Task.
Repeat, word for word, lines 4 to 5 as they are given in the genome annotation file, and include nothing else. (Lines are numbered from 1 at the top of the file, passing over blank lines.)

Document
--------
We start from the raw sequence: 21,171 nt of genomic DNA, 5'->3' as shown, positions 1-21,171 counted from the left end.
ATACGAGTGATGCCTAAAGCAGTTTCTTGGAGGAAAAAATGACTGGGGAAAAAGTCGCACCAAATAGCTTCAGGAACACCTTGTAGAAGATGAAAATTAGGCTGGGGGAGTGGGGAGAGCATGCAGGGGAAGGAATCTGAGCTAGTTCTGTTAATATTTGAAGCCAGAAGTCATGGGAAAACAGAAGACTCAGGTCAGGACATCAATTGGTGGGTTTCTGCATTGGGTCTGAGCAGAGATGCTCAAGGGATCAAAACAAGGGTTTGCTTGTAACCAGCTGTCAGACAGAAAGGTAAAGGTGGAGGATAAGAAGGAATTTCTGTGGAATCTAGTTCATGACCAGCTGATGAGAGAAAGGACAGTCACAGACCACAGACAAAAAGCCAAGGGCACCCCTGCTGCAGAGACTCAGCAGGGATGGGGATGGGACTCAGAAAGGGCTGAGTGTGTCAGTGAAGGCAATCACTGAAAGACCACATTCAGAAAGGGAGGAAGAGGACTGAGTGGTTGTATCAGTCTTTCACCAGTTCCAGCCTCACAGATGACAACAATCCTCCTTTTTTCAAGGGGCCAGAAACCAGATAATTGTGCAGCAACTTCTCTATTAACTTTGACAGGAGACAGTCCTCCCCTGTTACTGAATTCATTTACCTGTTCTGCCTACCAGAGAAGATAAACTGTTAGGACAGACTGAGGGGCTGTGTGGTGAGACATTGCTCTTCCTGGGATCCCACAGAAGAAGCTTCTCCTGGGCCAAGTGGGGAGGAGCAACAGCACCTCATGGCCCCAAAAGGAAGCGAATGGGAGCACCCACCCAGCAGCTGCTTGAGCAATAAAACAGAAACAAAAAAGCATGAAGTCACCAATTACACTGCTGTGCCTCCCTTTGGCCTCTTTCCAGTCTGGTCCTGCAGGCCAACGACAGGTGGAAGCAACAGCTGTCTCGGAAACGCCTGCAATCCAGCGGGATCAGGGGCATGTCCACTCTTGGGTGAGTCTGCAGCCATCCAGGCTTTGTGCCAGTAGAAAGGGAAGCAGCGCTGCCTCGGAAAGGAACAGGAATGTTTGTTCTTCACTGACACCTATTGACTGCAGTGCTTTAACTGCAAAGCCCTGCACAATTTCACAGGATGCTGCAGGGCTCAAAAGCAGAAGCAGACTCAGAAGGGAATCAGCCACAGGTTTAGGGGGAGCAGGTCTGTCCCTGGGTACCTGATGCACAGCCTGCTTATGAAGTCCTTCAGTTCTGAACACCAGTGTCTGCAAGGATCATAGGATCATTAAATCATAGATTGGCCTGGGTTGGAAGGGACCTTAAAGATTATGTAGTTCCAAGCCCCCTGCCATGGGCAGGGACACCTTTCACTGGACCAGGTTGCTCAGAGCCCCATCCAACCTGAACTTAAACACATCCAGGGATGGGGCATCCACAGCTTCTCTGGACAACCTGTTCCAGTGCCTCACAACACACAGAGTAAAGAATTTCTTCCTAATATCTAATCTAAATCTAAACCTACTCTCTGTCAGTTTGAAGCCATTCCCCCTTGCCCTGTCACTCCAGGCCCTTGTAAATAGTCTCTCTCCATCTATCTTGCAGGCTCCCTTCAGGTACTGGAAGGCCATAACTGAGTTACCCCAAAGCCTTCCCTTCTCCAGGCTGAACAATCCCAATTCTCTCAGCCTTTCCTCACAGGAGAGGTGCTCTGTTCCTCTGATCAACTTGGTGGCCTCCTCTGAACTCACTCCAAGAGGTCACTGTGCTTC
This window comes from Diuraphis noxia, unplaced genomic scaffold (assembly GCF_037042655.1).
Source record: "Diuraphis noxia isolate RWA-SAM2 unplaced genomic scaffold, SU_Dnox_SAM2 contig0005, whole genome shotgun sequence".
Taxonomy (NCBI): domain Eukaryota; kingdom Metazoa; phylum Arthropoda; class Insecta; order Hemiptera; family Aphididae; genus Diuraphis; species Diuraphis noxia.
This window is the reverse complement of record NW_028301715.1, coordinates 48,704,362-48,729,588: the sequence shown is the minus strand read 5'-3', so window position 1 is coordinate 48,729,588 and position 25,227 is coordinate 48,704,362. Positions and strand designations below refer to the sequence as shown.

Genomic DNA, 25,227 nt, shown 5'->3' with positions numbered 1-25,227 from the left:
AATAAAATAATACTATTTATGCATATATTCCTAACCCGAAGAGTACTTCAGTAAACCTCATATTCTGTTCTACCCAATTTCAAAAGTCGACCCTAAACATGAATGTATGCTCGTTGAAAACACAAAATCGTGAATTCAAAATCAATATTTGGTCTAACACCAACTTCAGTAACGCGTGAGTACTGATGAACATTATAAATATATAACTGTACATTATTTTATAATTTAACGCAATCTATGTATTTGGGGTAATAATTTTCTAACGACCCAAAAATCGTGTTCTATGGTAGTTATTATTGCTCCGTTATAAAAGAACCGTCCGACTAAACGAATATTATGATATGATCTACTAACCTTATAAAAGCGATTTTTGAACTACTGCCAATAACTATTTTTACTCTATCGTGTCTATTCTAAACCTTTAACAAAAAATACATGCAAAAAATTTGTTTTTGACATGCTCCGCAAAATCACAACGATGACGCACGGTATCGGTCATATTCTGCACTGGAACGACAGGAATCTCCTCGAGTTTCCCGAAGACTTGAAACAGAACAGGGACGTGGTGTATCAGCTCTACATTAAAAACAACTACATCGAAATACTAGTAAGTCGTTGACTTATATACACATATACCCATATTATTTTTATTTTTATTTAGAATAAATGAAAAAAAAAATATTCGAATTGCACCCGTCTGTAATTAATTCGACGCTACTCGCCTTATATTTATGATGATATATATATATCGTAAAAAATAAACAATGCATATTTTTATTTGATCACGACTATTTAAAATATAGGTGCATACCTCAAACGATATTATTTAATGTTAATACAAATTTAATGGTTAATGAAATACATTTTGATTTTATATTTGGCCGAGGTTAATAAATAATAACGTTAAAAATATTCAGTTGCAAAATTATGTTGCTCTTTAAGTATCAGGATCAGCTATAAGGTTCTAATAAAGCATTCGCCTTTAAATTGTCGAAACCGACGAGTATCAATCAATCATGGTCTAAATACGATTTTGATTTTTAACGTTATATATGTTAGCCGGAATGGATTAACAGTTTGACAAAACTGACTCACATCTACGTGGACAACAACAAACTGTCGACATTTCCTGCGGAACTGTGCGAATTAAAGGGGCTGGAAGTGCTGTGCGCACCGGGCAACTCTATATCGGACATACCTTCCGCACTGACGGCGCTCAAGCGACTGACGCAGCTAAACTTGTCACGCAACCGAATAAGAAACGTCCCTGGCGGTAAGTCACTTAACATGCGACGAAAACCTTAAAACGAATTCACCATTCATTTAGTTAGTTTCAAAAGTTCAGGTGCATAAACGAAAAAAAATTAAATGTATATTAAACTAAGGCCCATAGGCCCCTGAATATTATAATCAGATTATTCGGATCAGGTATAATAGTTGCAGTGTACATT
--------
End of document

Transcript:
Source record: "Diuraphis noxia isolate RWA-SAM2 unplaced genomic scaffold, SU_Dnox_SAM2 contig0005, whole genome shotgun sequence".
Taxonomy (NCBI): domain Eukaryota; kingdom Metazoa; phylum Arthropoda; class Insecta; order Hemiptera; family Aphididae; genus Diuraphis; species Diuraphis noxia.